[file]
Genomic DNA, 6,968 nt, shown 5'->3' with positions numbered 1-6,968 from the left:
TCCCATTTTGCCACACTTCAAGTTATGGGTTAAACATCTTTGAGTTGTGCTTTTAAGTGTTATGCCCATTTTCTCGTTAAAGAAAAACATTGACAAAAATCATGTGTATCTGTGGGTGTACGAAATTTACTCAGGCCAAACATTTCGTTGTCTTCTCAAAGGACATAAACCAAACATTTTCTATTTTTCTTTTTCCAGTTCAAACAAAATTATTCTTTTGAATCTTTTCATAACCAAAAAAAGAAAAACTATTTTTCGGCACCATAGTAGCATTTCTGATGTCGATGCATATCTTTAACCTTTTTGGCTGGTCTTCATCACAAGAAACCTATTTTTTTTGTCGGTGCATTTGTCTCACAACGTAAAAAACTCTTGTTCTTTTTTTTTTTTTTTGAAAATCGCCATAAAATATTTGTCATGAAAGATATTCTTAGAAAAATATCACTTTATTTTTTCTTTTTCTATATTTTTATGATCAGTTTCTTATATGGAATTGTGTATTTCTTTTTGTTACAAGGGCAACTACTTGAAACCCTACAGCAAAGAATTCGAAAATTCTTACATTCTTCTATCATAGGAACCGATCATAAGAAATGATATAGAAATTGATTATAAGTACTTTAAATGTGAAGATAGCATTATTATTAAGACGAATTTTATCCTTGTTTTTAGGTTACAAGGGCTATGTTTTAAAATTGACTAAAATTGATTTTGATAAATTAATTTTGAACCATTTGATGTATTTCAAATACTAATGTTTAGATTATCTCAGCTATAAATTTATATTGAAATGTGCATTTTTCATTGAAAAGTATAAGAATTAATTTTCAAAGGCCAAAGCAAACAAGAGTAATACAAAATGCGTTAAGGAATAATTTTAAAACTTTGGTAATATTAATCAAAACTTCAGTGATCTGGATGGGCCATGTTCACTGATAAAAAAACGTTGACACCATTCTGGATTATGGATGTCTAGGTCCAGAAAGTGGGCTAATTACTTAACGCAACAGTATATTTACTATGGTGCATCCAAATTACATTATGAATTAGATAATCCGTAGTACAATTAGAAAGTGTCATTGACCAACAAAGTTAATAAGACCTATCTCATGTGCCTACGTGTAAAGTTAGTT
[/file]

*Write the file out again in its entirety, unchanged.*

Genomic DNA, 6,968 nt, shown 5'->3' with positions numbered 1-6,968 from the left:
TCCCATTTTGCCACACTTCAAGTTATGGGTTAAACATCTTTGAGTTGTGCTTTTAAGTGTTATGCCCATTTTCTCGTTAAAGAAAAACATTGACAAAAATCATGTGTATCTGTGGGTGTACGAAATTTACTCAGGCCAAACATTTCGTTGTCTTCTCAAAGGACATAAACCAAACATTTTCTATTTTTCTTTTTCCAGTTCAAACAAAATTATTCTTTTGAATCTTTTCATAACCAAAAAAAGAAAAACTATTTTTCGGCACCATAGTAGCATTTCTGATGTCGATGCATATCTTTAACCTTTTTGGCTGGTCTTCATCACAAGAAACCTATTTTTTTTGTCGGTGCATTTGTCTCACAACGTAAAAAACTCTTGTTCTTTTTTTTTTTTTTTGAAAATCGCCATAAAATATTTGTCATGAAAGATATTCTTAGAAAAATATCACTTTATTTTTTCTTTTTCTATATTTTTATGATCAGTTTCTTATATGGAATTGTGTATTTCTTTTTGTTACAAGGGCAACTACTTGAAACCCTACAGCAAAGAATTCGAAAATTCTTACATTCTTCTATCATAGGAACCGATCATAAGAAATGATATAGAAATTGATTATAAGTACTTTAAATGTGAAGATAGCATTATTATTAAGACGAATTTTATCCTTGTTTTTAGGTTACAAGGGCTATGTTTTAAAATTGACTAAAATTGATTTTGATAAATTAATTTTGAACCATTTGATGTATTTCAAATACTAATGTTTAGATTATCTCAGCTATAAATTTATATTGAAATGTGCATTTTTCATTGAAAAGTATAAGAATTAATTTTCAAAGGCCAAAGCAAACAAGAGTAATACAAAATGCGTTAAGGAATAATTTTAAAACTTTGGTAATATTAATCAAAACTTCAGTGATCTGGATGGGCCATGTTCACTGATAAAAAAACGTTGACACCATTCTGGATTATGGATGTCTAGGTCCAGAAAGTGGGCTAATTACTTAACGCAACAGTATATTTACTATGGTGCATCCAAATTACATTATGAATTAGATAATCCGTAGTACAATTAGAAAGTGTCATTGACCAACAAAGTTAATAAGACCTATCTCATGTGCCTACGTGTAAAGTTAGTT